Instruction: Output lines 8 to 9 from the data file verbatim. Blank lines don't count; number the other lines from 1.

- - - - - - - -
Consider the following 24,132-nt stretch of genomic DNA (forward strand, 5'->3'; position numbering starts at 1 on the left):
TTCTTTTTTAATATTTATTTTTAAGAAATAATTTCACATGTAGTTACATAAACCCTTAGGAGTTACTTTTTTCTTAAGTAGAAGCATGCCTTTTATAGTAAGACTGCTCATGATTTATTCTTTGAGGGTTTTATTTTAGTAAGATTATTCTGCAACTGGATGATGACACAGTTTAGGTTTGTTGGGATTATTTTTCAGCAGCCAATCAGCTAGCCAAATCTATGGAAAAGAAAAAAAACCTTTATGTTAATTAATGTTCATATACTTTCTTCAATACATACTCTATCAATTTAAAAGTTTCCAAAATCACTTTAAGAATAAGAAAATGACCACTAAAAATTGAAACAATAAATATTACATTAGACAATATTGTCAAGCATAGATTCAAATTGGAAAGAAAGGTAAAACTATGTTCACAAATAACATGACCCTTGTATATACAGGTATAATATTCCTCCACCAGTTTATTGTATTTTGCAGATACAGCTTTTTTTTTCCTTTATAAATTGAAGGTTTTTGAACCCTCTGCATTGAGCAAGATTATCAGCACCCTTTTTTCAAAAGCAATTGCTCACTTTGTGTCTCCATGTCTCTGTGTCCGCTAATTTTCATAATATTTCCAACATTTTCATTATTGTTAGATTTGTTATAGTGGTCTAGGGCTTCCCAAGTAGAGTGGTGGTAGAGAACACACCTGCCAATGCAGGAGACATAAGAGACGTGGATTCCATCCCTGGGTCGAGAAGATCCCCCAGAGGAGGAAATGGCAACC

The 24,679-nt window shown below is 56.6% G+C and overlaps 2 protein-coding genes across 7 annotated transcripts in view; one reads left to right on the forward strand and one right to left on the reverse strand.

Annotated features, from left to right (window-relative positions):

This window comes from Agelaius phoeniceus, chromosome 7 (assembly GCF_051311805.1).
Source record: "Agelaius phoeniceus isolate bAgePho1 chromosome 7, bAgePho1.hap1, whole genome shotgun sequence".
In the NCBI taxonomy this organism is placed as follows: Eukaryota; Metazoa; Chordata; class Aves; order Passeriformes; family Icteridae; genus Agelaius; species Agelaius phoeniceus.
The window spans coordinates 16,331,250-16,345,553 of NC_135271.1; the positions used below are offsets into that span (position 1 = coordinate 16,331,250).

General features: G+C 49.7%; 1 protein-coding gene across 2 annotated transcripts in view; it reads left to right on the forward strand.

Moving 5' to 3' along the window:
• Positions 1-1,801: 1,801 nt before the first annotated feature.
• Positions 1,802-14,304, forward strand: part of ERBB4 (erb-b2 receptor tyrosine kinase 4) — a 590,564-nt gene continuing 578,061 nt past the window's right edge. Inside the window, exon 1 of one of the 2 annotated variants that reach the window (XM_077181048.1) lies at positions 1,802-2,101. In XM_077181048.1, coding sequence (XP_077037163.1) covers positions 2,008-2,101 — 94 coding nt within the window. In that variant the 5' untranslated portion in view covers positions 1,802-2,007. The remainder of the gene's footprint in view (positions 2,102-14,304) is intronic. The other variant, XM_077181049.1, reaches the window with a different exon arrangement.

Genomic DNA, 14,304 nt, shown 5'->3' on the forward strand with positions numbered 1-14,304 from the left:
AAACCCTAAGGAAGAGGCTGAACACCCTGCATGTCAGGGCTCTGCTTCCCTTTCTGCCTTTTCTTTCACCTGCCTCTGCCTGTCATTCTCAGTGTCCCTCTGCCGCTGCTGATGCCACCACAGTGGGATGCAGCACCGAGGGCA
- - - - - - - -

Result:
The window spans coordinates 16,331,250-16,345,553 of NC_135271.1; the positions used below are offsets into that span (position 1 = coordinate 16,331,250).

General features: G+C 49.7%; 1 protein-coding gene across 2 annotated transcripts in view; it reads left to right on the forward strand.